The Insane Paganism of Rankin and Bass

Posted: December 28, 2010 in Braak
Tags: , ,

It is the Christmas season, and Christmas season means those Rankin and Bass stop-motion animation specials.  You’ve probably seen at least Rudolph the Red-Nosed Reindeer–because EVERYONE’s seen that one–but there’s actually a whole bunch of them, and they get sort of increasingly demented.

Jeanine just bought a DVD for five dollars that has Year Without A Santa on it, and Rudolph’s Shiny New Year.

Early on in their career of insane Christmas specials is Santa Claus is Comin’ to Town, which is the one that I always remember from my childhood, because it featured the Burgermeister Meisterburger.  This isn’t so nuts — it does completely divorce the character of Santa Claus from St. Nicholas, and has him consorting with an evil wizard in order to gain his magic powers, but it’s substantially less paganistic than their later efforts.

Year Without a Santa is actually just a little bit nuts.  Like most of these specials, the focus on Christmas is completely inconsiderate of the holiday’s Christian roots.  There’s no talk about God, or Jesus, or miracles, or anything like that.  Santa, in this special, is just a supernatural drama queen who is convinced that no one appreciates him enough, so he pretends to have the flu and just lies in bed.  (It’s a common feature of Santa-related stories that children were always in danger of not caring about Christmas anymore, which I guess is a decent enough premise considering how insane everything else is, but seriously?  Seriously?  When in history have kids EVER been in danger of not being jazzed to DEATH about Christmas?)

Anyway, Mrs. Claus and a reindeer and some elves have to go to some crazy lengths to prove to Santa that everyone still cares about him so that he’ll stop being a dick and get back to work.  In order to do those, they have to go to a town called Southtown, where the mayor is holding one of Santa’s reindeer hostage unless Mrs. Claus can make it snow.  Mrs. Claus goes to someone called the “Cold Miser”, who sings a sing about how he makes it snow.

It’s hard to be sure what Cold Miser is.  He seems to be the living embodiment of winter which, aside from the conspicuous lack of Jesus during Christmas, is the first indication that the cosmology of this Santa Claus universe might be a little zany.  But it gets crazier.

See, Cold Miser can’t make it snow because Southtown is under the jurisdiction of Heat Miser, who, I guess, is the living embodiment of summer (he sings the EXACT SAME SONG as Cold Miser, only it’s about how he likes it to be hot).  So, not only do we have two supernatural weather demons in this world, but they have actually divided up the world into their own sub-domains.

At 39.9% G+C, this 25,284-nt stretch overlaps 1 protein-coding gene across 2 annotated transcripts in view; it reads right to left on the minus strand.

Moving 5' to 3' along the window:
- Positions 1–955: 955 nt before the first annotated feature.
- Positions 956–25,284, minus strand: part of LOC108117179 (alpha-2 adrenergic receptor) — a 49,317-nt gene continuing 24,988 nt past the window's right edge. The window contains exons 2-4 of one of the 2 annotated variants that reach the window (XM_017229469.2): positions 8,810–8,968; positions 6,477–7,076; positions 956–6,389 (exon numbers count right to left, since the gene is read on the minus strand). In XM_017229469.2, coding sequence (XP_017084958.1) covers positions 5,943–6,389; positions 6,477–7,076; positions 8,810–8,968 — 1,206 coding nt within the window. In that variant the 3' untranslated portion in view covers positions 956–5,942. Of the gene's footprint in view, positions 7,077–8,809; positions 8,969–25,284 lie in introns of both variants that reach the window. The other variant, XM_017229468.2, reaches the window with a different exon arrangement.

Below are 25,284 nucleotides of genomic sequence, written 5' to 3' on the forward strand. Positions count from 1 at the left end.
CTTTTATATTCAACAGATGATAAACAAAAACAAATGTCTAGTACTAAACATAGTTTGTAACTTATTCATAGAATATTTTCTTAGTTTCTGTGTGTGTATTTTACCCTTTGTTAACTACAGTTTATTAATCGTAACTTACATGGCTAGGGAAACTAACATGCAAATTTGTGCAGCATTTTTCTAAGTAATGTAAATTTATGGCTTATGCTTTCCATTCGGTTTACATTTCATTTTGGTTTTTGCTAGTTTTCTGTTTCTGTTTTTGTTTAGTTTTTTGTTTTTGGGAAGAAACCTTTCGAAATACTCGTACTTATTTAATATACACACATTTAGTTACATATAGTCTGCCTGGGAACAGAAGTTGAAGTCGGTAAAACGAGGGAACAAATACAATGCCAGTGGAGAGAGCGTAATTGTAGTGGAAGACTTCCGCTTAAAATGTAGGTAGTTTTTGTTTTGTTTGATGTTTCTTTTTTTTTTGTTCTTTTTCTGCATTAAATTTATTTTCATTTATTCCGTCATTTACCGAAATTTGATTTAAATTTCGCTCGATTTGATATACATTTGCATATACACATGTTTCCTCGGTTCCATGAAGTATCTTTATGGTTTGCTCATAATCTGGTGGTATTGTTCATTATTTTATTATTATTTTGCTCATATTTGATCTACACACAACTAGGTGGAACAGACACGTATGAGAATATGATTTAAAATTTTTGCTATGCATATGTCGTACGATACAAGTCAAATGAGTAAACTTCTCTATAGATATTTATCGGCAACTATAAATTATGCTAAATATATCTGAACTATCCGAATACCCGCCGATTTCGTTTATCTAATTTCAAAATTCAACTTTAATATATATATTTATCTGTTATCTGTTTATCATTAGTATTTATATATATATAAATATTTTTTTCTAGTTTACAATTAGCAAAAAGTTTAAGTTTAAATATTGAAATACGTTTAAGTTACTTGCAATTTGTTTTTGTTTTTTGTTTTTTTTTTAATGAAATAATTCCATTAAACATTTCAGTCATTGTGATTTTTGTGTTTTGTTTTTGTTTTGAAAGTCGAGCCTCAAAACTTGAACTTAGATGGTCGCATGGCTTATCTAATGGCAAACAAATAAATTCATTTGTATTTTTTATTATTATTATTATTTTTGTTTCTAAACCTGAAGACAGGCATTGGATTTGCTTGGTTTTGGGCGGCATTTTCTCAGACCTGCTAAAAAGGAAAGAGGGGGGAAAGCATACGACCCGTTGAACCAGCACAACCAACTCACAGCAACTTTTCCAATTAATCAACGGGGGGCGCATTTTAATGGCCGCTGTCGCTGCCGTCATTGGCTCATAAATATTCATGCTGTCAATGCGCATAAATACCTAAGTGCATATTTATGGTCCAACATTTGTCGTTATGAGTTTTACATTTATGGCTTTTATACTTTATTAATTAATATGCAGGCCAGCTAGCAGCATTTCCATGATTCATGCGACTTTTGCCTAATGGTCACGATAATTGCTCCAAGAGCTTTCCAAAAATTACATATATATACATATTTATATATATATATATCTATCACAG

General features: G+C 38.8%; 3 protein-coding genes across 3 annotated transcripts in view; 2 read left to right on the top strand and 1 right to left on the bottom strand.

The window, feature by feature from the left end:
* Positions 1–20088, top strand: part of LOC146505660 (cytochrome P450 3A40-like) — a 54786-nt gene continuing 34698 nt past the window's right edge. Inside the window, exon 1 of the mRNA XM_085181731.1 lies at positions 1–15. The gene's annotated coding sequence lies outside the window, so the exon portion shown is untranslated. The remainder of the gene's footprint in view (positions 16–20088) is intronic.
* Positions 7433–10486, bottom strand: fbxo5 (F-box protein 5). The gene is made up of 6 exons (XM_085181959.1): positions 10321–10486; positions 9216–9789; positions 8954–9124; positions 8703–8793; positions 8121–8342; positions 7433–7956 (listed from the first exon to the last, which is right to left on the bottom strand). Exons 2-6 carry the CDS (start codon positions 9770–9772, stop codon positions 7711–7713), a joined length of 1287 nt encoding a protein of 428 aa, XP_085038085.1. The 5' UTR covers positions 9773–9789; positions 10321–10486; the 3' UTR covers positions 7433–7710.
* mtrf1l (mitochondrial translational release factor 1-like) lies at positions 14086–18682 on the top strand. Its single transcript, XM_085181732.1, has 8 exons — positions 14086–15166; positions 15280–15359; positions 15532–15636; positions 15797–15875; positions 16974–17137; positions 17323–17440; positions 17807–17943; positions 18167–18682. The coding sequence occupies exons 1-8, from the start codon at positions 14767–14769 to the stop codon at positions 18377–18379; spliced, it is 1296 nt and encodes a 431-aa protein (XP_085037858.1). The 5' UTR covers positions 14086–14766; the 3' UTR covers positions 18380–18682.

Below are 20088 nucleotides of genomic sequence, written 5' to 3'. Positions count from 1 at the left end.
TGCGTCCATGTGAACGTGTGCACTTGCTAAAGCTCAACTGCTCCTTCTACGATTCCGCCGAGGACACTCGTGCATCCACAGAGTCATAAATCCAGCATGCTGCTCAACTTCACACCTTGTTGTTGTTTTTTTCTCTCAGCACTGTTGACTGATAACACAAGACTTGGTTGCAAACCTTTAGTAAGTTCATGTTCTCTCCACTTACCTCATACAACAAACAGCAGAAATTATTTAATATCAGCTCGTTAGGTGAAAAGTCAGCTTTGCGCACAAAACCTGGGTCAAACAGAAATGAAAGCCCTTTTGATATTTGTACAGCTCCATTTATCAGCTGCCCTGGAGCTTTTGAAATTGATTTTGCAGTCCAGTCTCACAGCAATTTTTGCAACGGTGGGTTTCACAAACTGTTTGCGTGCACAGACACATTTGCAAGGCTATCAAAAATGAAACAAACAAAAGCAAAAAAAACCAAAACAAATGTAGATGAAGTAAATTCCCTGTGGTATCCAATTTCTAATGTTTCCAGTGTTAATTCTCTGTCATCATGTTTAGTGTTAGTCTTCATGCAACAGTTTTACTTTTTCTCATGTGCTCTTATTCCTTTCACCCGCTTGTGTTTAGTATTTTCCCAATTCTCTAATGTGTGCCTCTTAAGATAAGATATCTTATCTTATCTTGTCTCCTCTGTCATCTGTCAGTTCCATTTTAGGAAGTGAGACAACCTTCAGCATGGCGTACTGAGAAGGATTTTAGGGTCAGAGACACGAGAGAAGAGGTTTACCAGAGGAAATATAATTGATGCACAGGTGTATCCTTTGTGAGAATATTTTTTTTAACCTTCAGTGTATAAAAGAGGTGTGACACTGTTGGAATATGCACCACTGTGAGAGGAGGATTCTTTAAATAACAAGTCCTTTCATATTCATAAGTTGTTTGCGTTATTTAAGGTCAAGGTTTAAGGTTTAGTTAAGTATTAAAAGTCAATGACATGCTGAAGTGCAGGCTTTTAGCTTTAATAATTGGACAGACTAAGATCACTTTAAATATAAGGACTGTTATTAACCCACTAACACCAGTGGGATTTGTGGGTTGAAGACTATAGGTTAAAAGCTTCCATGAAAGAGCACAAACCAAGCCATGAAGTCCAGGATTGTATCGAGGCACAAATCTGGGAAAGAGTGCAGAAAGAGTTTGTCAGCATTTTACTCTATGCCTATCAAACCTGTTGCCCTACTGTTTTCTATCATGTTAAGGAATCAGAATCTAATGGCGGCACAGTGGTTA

Not only that!  It turns out that Cold Miser’s mother is Mother Nature herself — a good, old-fashioned pagan earth-mother deity.  And!  Cold Miser, when he refers to Heat Miser, calls him not his brother, but his STEP-brother.  So, assuming that Mother Nature is Cold Miser’s natural mother, there must be a whole other set of supernatural deities responsible for the Heat Miser.  There is the clear implication that there’s an entire supernatural family here — one in which members die, remarry, adopt each other.

Rudolph’s Shiny New Year is a step even further in the direction of completely nuts.  This is the sequel to Rudolph the Red-Nosed Reindeer and, like the others, is a Christmas special that seems completely disinterested in Jesus.  But it’s more than that — remember the first Rudolph?  Straightforward story about a reindeer who’s ostracized for a physical deformity, fights a giant snow monster, meets a prospector, and then brings a bunch of defective toys back to crabby old Santa who has a change of heart once he realizes that the mutant reindeer is useful for something.  It’s depressing, but it totally makes sense that all of those things —  prospector, snow monster, elf-dentist, watergun that shoots jam — might be found at the North Pole and, thus, part of Rudolph’s story.

But the sequel…my goodness. Rudolph’s Shiny New Year is about Rudolph trying to save the infant embodiment of the New Year from being eaten by a horrible gigantic vulture called Eon who represents the end of the previous epoch, and wants to eat the baby New Year so that he can STOP TIME.  Old New Year — who carries a scythe, despite the fact that he finishes his time in January, meaning he must be an embodiment of death — sings a song about how, LIKE A DYING KING, the Old Year passes the crown to the infant New Year, who then becomes the new embodiment of time.  Seriously, this is some Golden Bough stuff happening here.

Moreover!  Old Year reveals to Rudolph (to Rudolph, the Red-Nosed Reindeer, the hero of our story.  Our story about time being destroyed by an old epoch that refuses to relinquish its power.  The hero of that story.  Is a reindeer.) that all of the previous years, when they finish their time of sovereignty, retire to an archipelago where they each have an island that is exactly like the year that they represent.  So, Rudolph (THE REINDEER) has to fight this giant monster-bird (who I can only assume represents the Age of Pisces, which is about to end in favor of the Age of Aquarius) with help from a Caveman, who lives on the Island of 1 million BC.